Pest Pressure Bears Down On #PFTour19 Scouts

01:19PM Aug 19, 2019
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From insects to disease to weeds, Pro Farmer Crop Tour scouts are seeing signs of damage that will impact not only this year’s crop but future crops, too. For example, weeds are creating devastating weed seed banks, disease will fester in crop residue and insect pests will lay eggs that hatch in future crops.

“We are seeing some issues with [disease] in the corn crop,” said AgriTalk Host Chip Flory, who was traveling with the western leg of the Pro Farmer Crop Tour in South Dakota this morning. “There are some diseases our here, bacterial diseases. I think it goes back to that July 20 windstorm that blew through. When you rip the leaves, that gives an entry point to some of the disease pressure.”

Flory anticipates it’s Goss’s wilt in South Dakota corn fields—a sometimes devastating bacterial disease. Late planting might have provided soybeans with an unexpected benefit, however, as scouts aren’t seeing sudden death (SDS) pressure.

“Throughout the last couple of years, we keep hearing about SDS and disease pressure in soybeans,” Flory said. “One of the reasons we’ve seen as much disease in soybeans as we have in recent years is because of the earlier planting date. So now, the further behind the crop the further behind the development of disease in these soybeans.”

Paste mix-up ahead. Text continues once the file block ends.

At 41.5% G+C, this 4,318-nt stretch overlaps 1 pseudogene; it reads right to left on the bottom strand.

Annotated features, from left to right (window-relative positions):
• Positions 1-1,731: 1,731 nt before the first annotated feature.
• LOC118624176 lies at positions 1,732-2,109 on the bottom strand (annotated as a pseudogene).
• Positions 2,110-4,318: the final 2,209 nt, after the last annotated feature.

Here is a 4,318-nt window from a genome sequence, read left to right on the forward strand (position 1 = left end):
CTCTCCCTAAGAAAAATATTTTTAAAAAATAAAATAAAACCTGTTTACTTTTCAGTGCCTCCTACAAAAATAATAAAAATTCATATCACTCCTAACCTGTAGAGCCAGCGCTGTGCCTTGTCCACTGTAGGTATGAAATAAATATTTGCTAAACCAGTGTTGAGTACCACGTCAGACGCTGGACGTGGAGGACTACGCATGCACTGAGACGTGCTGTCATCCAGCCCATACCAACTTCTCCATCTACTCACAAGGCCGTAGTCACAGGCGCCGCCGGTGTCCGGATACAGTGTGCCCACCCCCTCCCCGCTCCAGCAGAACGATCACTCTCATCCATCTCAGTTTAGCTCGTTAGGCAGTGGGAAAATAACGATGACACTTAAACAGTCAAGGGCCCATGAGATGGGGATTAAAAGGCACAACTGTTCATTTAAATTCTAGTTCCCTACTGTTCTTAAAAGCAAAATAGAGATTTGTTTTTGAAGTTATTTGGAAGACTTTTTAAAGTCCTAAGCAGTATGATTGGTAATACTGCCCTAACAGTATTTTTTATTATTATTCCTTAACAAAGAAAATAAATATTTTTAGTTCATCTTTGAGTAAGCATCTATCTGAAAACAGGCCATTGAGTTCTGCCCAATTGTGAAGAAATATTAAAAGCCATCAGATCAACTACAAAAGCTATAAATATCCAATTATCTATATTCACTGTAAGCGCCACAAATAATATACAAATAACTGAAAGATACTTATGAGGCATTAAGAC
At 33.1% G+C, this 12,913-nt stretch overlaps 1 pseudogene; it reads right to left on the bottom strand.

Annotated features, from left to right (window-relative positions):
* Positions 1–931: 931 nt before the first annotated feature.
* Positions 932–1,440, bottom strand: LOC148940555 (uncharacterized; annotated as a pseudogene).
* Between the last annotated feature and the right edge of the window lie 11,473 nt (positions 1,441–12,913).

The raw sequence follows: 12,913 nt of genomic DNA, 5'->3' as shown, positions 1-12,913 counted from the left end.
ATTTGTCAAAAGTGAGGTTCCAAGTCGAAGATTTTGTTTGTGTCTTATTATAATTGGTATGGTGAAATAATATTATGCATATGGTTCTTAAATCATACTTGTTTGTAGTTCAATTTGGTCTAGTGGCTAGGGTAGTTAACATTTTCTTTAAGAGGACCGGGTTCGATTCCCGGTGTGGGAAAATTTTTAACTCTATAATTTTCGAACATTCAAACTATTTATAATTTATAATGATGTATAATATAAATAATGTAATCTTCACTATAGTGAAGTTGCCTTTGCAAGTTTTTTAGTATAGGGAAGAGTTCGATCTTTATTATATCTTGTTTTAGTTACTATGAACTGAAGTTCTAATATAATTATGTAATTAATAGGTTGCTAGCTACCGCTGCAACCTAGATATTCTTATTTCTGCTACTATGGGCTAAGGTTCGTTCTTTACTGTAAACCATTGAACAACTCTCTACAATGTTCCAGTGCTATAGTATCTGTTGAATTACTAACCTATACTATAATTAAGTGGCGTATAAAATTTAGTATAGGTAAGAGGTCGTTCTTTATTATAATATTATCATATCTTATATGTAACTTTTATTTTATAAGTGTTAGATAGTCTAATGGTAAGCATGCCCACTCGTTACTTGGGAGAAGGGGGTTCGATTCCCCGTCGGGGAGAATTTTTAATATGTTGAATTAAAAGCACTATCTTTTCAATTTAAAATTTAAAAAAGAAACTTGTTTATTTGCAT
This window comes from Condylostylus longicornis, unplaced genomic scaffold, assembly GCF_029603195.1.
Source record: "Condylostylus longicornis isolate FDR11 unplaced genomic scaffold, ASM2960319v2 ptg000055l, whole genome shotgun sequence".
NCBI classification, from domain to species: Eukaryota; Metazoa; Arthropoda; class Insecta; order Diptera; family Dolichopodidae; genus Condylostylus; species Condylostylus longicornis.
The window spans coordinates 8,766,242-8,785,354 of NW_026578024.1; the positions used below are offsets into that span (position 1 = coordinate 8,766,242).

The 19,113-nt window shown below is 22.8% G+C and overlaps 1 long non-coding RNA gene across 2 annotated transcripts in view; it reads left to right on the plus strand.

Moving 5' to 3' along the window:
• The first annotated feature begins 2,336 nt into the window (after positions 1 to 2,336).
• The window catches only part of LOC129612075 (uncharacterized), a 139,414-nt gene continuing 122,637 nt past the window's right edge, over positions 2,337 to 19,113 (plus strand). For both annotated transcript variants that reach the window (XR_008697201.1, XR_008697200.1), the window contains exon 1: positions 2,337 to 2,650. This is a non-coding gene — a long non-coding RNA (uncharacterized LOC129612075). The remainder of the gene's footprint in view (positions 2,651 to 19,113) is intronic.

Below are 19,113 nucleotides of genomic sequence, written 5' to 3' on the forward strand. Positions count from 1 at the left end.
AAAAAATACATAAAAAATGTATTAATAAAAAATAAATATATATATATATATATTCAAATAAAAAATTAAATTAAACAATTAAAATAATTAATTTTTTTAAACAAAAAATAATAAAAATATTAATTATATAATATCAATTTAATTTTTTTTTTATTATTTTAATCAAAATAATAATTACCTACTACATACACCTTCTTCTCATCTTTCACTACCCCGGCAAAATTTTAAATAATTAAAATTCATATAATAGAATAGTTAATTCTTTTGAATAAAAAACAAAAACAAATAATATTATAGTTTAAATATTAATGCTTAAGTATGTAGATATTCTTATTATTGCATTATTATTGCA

Scouts are reporting heavy corn rootworm pressure, too.

First Ohio corn yield 169. Lots of goosenecking on dough stage corn. Plenty of cracks in the field and heavy root worm beetles. #pftour19

— Clinton Griffiths, AgDay Anchor 📺 🎙 🖊 (@ClintonReports) August 19, 2019

With the potential for extended diapause, farmers should be scouting to know what fields have the greatest corn rootworm pressure. Check out Ken Ferrie’s thoughts on higher rootworm populations here.

Weed pressure isn’t bad in planted fields—it’s the prevent plant that could be disastrous.

“The fields are clean for the most part,” said Pro Farmer Editor Brian Grete, who’s on the eastern leg of the Crop Tour. “We’ve seen a few fields with some weed pressure but not as bad as what I anticipated. The bigger thing is the prevent plant fields that haven’t been touched. Those are gonna be issues that they have to deal with next year.”

Seeing a lot of this in southern SD #pftour19

— Sherman Newlin (@ShermanNewlin) August 19, 2019

Farmers who have prevent plant acres or are near prevent plant fields, be on the lookout for weeds this fall and spring. Be prepared to take burndown action quickly, so the 2020 crop has a fighting chance against weeds.

Find complete Crop Tour route reports, market analysis and historical comparisons at

Follow along with today’s coverage:

Inconsistent, Sparse Fields Plague South Dakota

Soybeans Have a Long Way to Go in South Dakota

Corn Needs Extra Two to Three Weeks to Beat Frost

Grete: Immature Crops to Present Challenge in Ohio

‘Sobering’ Sights Greet #PFTour19 Scouts